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Love Welsh, hate the compulsory GCSE

A bilingual Wales is a fantasy, so let us free those teenagers who struggle to learn the language

A bilingual Wales is a fantasy, so let us free those teenagers who struggle to learn the language

OK. Here goes. I am about to make myself extremely unpopular. I live in Wales, grew up in Wales and (apart from the rain and Bridgend) am generally rather passionate about my heritage. I consider myself Welsh. But - and this will cue brickbats from Welsh-speaking posse - I think it is high time we abolished compulsory Welsh at GCSE.

There. Said it. Guaranteed future ostracism from all crachach gatherings. I might as well move to Coventry now, before I get sent. Let me explain.

I learnt Welsh in school and resumed it as an adult about 20 years ago when I joined the BBC. Very belatedly, I intend sitting the GCSE next summer, because I enjoy learning languages and, without sounding arrogant, have an aptitude for them. I speak fluent German, raise my two daughters bilingually (English and German) and teach German and French in a local private school.

I am acutely aware of the value of speaking another tongue in our increasingly globalised world and have encouraged my own daughters to pursue three languages to GCSE and beyond. But they are top-set, linguistically competent girls. And that, precisely, is where my beef begins.

Let me introduce you to my nephew: a delightful young man and a talented sportsman, who can rustle up a mean chicken tikka to boot. He, is not, however, academically inclined. He has just sat his GCSEs and was "advised" by his school against taking German GCSE - with which I could have helped him - as his Welsh marks had not been up to scratch and they are the benchmark for taking other languages.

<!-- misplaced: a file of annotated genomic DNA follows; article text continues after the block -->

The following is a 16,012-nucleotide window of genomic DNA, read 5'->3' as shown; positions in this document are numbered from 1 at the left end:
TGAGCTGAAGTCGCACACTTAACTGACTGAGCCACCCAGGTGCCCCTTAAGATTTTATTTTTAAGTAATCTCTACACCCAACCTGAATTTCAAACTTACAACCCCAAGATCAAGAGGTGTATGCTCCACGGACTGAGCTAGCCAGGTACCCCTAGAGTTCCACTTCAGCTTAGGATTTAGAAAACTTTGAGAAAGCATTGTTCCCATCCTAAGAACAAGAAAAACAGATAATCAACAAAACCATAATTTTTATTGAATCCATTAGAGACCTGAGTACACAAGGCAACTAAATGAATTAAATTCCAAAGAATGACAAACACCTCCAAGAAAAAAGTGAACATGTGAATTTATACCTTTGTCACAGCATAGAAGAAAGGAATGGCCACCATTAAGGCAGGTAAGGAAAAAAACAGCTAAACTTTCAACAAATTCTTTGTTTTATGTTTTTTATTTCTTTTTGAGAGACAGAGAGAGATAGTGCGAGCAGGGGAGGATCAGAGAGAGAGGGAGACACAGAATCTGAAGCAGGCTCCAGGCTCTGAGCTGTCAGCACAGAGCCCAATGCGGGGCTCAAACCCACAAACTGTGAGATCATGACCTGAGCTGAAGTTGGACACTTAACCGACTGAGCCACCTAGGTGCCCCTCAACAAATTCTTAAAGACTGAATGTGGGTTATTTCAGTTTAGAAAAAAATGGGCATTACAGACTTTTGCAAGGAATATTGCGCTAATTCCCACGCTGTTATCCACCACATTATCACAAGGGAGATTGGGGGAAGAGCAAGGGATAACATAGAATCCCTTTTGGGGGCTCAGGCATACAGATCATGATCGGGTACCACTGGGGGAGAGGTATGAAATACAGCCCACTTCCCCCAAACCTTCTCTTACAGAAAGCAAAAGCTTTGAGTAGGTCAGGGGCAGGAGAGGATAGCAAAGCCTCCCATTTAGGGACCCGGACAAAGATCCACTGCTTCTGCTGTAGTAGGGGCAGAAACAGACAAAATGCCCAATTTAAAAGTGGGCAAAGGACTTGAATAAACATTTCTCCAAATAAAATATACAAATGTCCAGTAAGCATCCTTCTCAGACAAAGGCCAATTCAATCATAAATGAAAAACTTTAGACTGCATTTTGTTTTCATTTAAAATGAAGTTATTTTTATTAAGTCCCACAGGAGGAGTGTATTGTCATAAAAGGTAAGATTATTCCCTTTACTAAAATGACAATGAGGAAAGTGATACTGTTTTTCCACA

For the past two years, due to a Welsh Assembly edict, my nephew has been forced to sit in compulsory Welsh lessons. He was initially given double Welsh to cover the missing German quota. After growing increasingly frustrated and, understandably disaffected, he was forced to sit the GCSE exam. He had not learnt anything during the two-year course, finding it impossible to grasp even the rudimentaries.

Furthermore, this 80-week purgatory has stopped him from getting the extra help he so badly needs in English and maths, which he needs to get a place in college in September - and to cope in later life.

Being able to add up and communicating well in your mother tongue - and for three-quarters of us living in Wales, that remains English - is pretty important, I would say. Being able to talk about the environment, local facilities and the "World of Work "in Welsh, is not. And - here's the rub - you could sit a pupil like my nephew for 10 years in front of this syllabus and he still wouldn't progress.

I know, because I have taught similar pupils. Engaging, talented, humorous boys and girls, who excel in many areas of school life - but, when it comes to conjugating a verb, the parsing penny is never going to drop. Not in English. Not in French or German. Not in Welsh either.